Monday, 19 March 2012

Michigan DHS Trying to Force Parents to Give Child Meds

Written by 

In a prime example of what seems to be a pervasive endeavor across the nation to usurp parental rights, Michigan state officials have told a couple that the state has the power to prosecute them if they refuse to administer certain medications to their child.

Attorneys from the Home School Legal Defense Association (HSLDA) — an organization focused on parental rights cases — have come to the defense of parents Ken and Erin Stieler, after they refused to comply with state mandates to provide certain medications to their son Jacob.

When nine-year old Jacob was diagnosed with Ewing Sarcoma, a type of bone cancer, he underwent surgery to remove the tumor, as well as chemotherapy to follow up.

HSLDA chairman Michael Farris explained:

The treatment was incredibly difficult, and Jacob’s mom, Erin, told me that when she looked her son in the eyes, she knew in her heart that he simply could not survive many more rounds of these drugs.

The family then joined a prayer network to pray for their son’s recovery.

“After all of these rounds of chemotherapy were completed, there was a PET scan done to check on the status of the cancer. There was no evidence of cancer detected in Jacob’s body. Jacob’s family and friends rejoiced in his healing — praising God for this wonderful outcome,” Farris said.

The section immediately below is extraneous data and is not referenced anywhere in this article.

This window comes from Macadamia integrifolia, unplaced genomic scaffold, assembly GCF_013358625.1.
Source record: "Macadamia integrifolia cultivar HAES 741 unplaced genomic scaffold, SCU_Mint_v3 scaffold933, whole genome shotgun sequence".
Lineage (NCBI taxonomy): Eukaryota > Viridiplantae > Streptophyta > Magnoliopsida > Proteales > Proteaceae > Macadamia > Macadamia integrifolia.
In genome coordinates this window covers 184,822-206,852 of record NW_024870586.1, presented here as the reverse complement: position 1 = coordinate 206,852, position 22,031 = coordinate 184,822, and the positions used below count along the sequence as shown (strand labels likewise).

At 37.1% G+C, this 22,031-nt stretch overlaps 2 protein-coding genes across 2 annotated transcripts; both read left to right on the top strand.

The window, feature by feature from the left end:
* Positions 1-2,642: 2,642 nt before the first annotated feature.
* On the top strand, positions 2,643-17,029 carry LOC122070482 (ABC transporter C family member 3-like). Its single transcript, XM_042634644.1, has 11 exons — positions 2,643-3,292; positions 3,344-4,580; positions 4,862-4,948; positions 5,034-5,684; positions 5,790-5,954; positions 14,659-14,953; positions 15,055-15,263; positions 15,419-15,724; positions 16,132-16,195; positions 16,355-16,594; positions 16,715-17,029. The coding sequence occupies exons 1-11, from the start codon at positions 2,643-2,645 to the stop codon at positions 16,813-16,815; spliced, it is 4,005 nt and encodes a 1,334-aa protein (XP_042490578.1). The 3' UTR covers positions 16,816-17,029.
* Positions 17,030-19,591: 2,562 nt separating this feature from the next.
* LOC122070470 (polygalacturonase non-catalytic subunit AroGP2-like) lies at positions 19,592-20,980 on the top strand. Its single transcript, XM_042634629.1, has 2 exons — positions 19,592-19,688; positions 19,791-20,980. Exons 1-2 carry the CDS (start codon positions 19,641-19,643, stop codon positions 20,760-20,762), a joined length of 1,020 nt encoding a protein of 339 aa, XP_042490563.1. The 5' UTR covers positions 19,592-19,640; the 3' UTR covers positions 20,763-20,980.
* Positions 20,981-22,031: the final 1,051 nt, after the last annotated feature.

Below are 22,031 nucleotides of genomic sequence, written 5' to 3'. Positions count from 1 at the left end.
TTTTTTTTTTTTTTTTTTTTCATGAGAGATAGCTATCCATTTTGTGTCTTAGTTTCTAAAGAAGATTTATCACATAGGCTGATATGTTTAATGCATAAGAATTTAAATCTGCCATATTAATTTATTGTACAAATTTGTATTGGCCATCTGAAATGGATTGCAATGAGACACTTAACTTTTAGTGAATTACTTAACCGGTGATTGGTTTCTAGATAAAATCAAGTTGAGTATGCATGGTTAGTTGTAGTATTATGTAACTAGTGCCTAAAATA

Still, doctors continued to demand further treatment, and more rounds of radiation.

World Net Daily reports, “In what is being seen as a preview of a fully implemented Obamacare, government officials in Michigan are demanding that a 9-year-old child follow standard procedure and take a dangerous course of cancer medications that can cause additional cancer — even though the boy has had three scans indicating an absence of the disease.”

Regardless of the scans, the Michigan Department of Human Services has already filed suit to force parents to administer cancer drugs to their son.

Lower courts ruled against the Michigan Department of Human Service; however, the agency filed an appeal with the Michigan Court of Appeals, demanding that Jacob receive ifosfamide, etoposide, and doxorubicin for treatment — even as the U.S. Food and Drug Administration states that the safety and effectiveness of ifosfamide and etoposide “have not been established.”

And the FDA’s statement on doxorubicin's side effects is even more harsh: “Pediatric patients are at increased risk for developing delayed cardiotoxicity.”

Farris asserts that the entire mandate is unnecessary because Jacob’s previous treatments have rendered him cancer-free.

And even as the treatment being mandated by the state is not guaranteed to be helpful, or safe, the parents face potential charges of medical neglect if they refuse to comply.

On the HSLDA website, Farris wrote:

If they succeed they will force Jacob to resume chemotherapy despite the fact that the drugs in question are not FDA approved (either for children in general or for this particular cancer). Moreover, these drugs do not promise anything close to a guaranteed cure. And, the FDA requires the drug manufacturers to disclose that these drugs cause new cancers to form, heart disease in children, failure to sexually mature, and many other serious side effects in some cases.

The HSLDA reported that Jacob’s parents “begged the doctors to make an individual diagnosis, rather than simply following unbending standards. But the doctors were steadfast. All children with this cancer needed multiple rounds of these drugs — regardless of PET scan results, the doctors contended.”